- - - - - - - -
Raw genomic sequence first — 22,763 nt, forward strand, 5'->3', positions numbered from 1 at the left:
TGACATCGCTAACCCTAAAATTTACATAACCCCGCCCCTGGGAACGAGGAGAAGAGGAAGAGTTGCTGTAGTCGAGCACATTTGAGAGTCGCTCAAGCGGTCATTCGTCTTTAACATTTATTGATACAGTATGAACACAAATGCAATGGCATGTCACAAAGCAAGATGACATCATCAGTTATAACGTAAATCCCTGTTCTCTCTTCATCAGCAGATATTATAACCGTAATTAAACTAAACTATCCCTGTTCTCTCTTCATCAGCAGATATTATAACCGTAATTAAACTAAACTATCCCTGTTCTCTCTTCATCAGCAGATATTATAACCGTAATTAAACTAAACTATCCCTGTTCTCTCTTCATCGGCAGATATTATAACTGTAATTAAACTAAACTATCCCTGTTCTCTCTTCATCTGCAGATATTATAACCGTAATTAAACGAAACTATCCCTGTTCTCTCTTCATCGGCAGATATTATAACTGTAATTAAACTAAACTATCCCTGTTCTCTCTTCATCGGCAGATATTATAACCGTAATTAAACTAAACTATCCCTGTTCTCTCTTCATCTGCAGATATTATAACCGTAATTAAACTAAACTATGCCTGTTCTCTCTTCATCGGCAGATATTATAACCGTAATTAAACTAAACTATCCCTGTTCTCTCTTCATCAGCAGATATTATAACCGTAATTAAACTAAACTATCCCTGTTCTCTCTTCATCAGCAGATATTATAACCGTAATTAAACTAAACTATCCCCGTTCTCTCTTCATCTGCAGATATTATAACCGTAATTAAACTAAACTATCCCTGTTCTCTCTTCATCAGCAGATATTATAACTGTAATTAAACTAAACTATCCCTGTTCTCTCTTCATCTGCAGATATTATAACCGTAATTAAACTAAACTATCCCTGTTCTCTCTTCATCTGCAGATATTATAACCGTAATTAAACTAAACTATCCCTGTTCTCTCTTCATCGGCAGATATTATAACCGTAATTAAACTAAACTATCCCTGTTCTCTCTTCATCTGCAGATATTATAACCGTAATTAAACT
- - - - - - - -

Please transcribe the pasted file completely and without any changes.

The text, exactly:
Raw genomic sequence first — 22,763 nt, forward strand, 5'->3', positions numbered from 1 at the left:
TGACATCGCTAACCCTAAAATTTACATAACCCCGCCCCTGGGAACGAGGAGAAGAGGAAGAGTTGCTGTAGTCGAGCACATTTGAGAGTCGCTCAAGCGGTCATTCGTCTTTAACATTTATTGATACAGTATGAACACAAATGCAATGGCATGTCACAAAGCAAGATGACATCATCAGTTATAACGTAAATCCCTGTTCTCTCTTCATCAGCAGATATTATAACCGTAATTAAACTAAACTATCCCTGTTCTCTCTTCATCAGCAGATATTATAACCGTAATTAAACTAAACTATCCCTGTTCTCTCTTCATCAGCAGATATTATAACCGTAATTAAACTAAACTATCCCTGTTCTCTCTTCATCGGCAGATATTATAACTGTAATTAAACTAAACTATCCCTGTTCTCTCTTCATCTGCAGATATTATAACCGTAATTAAACGAAACTATCCCTGTTCTCTCTTCATCGGCAGATATTATAACTGTAATTAAACTAAACTATCCCTGTTCTCTCTTCATCGGCAGATATTATAACCGTAATTAAACTAAACTATCCCTGTTCTCTCTTCATCTGCAGATATTATAACCGTAATTAAACTAAACTATGCCTGTTCTCTCTTCATCGGCAGATATTATAACCGTAATTAAACTAAACTATCCCTGTTCTCTCTTCATCAGCAGATATTATAACCGTAATTAAACTAAACTATCCCTGTTCTCTCTTCATCAGCAGATATTATAACCGTAATTAAACTAAACTATCCCCGTTCTCTCTTCATCTGCAGATATTATAACCGTAATTAAACTAAACTATCCCTGTTCTCTCTTCATCAGCAGATATTATAACTGTAATTAAACTAAACTATCCCTGTTCTCTCTTCATCTGCAGATATTATAACCGTAATTAAACTAAACTATCCCTGTTCTCTCTTCATCTGCAGATATTATAACCGTAATTAAACTAAACTATCCCTGTTCTCTCTTCATCGGCAGATATTATAACCGTAATTAAACTAAACTATCCCTGTTCTCTCTTCATCTGCAGATATTATAACCGTAATTAAACT